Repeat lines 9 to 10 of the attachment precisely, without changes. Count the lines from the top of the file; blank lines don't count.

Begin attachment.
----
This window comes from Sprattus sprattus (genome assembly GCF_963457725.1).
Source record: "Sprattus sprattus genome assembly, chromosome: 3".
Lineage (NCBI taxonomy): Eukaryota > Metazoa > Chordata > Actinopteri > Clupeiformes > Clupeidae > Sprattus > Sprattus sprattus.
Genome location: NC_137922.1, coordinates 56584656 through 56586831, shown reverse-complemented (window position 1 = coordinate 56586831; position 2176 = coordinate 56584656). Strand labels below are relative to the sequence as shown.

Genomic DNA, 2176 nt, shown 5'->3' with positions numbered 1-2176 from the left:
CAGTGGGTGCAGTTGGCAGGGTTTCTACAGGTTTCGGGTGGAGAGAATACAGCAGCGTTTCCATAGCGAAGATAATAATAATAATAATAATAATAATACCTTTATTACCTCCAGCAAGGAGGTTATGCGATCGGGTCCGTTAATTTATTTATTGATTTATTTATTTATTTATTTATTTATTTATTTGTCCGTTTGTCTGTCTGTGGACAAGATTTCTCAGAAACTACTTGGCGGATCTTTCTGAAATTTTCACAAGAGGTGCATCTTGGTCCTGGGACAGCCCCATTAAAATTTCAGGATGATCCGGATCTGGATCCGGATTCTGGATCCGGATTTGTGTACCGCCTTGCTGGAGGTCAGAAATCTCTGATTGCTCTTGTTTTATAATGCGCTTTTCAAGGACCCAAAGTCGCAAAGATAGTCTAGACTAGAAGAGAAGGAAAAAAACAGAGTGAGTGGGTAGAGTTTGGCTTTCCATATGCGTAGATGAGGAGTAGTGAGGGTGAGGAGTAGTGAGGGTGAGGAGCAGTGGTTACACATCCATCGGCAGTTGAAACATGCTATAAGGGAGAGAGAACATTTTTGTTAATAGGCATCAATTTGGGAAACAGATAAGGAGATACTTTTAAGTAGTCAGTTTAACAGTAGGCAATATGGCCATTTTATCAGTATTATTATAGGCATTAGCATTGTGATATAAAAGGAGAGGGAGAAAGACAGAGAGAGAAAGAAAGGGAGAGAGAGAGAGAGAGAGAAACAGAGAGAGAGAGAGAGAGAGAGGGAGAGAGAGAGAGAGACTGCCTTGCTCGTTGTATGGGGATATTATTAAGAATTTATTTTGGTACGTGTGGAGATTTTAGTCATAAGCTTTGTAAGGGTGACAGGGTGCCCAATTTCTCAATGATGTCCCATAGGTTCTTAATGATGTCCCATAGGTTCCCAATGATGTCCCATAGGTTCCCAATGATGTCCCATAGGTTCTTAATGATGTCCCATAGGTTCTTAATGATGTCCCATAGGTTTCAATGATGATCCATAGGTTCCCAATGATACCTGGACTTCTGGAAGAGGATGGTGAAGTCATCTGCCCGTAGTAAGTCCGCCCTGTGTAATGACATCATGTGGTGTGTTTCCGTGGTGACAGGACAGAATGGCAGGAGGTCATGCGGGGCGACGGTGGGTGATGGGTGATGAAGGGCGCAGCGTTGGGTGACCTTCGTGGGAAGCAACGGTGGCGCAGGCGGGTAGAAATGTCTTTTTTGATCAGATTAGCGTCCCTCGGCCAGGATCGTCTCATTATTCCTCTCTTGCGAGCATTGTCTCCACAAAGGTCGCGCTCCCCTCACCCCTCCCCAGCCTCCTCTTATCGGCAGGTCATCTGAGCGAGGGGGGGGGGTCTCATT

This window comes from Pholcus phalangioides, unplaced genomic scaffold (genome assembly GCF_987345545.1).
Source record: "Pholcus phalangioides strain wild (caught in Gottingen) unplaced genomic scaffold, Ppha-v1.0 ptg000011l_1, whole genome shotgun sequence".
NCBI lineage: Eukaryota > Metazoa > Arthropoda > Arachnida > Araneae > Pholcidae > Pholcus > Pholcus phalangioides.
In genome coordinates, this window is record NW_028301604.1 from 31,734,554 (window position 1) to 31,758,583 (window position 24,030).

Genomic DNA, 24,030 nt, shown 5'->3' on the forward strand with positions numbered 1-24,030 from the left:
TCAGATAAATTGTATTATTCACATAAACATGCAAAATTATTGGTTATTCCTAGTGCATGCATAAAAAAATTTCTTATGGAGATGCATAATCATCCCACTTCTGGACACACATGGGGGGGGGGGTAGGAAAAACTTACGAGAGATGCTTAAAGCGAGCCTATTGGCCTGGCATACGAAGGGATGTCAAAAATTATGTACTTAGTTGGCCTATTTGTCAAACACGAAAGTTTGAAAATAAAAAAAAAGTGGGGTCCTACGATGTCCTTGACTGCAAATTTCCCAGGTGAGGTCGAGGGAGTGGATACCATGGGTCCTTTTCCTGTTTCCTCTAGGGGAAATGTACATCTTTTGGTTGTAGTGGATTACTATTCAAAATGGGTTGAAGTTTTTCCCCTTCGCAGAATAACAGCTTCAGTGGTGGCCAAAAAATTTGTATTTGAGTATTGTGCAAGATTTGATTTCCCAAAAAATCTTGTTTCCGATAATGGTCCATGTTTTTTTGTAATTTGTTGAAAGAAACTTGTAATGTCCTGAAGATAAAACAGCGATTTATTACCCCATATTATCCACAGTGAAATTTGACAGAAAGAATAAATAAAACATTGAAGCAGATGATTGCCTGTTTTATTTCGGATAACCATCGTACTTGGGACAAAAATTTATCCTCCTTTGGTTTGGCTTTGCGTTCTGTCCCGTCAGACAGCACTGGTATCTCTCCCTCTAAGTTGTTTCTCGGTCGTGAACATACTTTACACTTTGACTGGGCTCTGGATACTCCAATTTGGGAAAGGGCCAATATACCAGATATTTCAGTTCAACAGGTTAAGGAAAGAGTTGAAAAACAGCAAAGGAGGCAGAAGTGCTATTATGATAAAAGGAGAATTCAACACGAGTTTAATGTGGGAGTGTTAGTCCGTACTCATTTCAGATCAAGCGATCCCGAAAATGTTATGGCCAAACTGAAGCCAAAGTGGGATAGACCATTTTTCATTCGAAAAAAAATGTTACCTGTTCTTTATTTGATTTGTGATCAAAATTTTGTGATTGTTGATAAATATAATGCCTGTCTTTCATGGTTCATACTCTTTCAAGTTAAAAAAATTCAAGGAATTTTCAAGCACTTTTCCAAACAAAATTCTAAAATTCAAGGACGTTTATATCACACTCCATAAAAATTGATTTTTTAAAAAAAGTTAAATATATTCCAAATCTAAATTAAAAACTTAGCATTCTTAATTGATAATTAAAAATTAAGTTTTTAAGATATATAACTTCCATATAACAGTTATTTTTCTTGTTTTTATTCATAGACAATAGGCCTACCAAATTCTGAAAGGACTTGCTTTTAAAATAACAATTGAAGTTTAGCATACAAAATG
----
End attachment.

NCBI lineage: Eukaryota > Metazoa > Arthropoda > Arachnida > Araneae > Pholcidae > Pholcus > Pholcus phalangioides.
In genome coordinates, this window is record NW_028301604.1 from 31,734,554 (window position 1) to 31,758,583 (window position 24,030).